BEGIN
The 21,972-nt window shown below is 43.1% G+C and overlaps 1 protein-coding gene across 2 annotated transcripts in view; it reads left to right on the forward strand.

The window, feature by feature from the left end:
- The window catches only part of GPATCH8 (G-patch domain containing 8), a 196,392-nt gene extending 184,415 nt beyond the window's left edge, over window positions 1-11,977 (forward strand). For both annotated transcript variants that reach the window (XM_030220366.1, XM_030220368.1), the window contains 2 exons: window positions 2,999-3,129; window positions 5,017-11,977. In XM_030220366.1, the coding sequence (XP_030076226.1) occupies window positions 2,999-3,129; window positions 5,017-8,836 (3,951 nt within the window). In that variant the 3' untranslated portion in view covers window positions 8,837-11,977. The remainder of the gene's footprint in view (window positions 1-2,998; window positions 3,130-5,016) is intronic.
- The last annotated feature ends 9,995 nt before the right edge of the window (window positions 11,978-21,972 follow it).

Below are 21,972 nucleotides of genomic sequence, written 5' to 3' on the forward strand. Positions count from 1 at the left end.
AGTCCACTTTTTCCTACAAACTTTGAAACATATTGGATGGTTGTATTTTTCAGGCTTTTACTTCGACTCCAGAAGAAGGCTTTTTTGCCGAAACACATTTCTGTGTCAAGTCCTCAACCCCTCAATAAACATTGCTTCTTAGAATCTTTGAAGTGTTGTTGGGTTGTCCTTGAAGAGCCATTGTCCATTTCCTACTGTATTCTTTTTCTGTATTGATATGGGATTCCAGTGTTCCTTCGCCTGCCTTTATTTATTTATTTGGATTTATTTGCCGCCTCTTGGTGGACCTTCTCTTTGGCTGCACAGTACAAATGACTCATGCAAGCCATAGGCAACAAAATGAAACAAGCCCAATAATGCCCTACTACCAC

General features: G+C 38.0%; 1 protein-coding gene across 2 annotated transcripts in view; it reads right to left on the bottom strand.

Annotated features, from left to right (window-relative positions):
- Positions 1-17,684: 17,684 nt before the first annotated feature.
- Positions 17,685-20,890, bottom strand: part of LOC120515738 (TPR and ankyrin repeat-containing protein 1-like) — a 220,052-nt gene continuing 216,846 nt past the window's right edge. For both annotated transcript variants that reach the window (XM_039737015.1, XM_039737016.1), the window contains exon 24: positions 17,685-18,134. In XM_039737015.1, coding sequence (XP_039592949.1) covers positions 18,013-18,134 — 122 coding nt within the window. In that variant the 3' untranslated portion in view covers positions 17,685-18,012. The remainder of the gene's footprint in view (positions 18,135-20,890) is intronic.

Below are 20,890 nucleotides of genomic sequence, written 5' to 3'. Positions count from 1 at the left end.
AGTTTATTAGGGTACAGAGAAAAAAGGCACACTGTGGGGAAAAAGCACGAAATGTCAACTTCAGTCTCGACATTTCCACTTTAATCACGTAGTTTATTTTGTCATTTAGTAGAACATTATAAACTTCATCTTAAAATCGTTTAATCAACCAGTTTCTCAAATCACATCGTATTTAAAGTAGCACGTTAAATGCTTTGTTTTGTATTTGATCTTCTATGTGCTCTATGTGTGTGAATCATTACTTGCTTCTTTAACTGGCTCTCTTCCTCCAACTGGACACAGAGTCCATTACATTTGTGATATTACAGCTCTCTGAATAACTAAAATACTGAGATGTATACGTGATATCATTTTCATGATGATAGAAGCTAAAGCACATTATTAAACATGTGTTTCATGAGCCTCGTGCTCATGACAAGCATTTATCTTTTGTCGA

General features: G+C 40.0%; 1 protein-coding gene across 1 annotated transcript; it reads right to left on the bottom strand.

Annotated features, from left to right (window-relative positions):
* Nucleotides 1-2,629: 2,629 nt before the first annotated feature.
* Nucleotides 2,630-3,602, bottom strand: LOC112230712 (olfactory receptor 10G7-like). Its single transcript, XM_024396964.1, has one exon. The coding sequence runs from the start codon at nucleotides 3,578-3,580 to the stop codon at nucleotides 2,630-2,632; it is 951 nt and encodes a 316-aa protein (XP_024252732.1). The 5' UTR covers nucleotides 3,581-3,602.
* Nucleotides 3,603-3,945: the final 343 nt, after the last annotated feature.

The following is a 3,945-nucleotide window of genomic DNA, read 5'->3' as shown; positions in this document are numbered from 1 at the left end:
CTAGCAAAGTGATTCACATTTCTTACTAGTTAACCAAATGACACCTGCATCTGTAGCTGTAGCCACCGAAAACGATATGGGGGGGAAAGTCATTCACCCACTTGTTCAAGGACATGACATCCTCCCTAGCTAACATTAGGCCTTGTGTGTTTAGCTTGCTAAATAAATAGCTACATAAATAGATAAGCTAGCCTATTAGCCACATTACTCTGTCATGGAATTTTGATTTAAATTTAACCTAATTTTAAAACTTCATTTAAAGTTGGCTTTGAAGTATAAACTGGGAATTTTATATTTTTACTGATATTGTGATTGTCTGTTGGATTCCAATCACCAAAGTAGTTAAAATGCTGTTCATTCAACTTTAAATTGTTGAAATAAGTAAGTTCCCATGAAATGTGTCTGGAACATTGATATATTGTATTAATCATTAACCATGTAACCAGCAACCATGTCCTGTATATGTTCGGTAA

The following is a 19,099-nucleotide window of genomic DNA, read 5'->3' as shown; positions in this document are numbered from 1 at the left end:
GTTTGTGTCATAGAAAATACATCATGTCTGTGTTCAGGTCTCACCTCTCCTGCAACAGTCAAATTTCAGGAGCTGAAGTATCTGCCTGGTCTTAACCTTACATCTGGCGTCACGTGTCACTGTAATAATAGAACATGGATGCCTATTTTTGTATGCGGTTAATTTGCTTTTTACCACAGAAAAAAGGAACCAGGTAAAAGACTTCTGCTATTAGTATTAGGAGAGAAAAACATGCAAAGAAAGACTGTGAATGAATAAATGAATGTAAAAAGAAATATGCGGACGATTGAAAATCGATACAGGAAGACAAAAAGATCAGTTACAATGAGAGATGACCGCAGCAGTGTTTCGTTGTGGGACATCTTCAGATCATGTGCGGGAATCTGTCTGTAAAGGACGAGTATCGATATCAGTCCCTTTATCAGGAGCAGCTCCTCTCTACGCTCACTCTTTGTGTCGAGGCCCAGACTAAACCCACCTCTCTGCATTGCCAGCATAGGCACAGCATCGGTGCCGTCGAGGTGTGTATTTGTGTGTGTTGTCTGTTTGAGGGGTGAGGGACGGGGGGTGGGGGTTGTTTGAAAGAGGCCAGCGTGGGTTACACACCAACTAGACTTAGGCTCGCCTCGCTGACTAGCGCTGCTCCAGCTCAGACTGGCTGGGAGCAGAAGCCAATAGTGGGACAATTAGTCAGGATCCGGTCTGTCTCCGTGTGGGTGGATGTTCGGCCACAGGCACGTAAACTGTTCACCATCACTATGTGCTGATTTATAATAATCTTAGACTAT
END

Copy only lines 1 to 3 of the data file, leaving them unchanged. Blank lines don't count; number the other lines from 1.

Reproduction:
The 21,972-nt window shown below is 43.1% G+C and overlaps 1 protein-coding gene across 2 annotated transcripts in view; it reads left to right on the forward strand.

The window, feature by feature from the left end:
- The window catches only part of GPATCH8 (G-patch domain containing 8), a 196,392-nt gene extending 184,415 nt beyond the window's left edge, over window positions 1-11,977 (forward strand). For both annotated transcript variants that reach the window (XM_030220366.1, XM_030220368.1), the window contains 2 exons: window positions 2,999-3,129; window positions 5,017-11,977. In XM_030220366.1, the coding sequence (XP_030076226.1) occupies window positions 2,999-3,129; window positions 5,017-8,836 (3,951 nt within the window). In that variant the 3' untranslated portion in view covers window positions 8,837-11,977. The remainder of the gene's footprint in view (window positions 1-2,998; window positions 3,130-5,016) is intronic.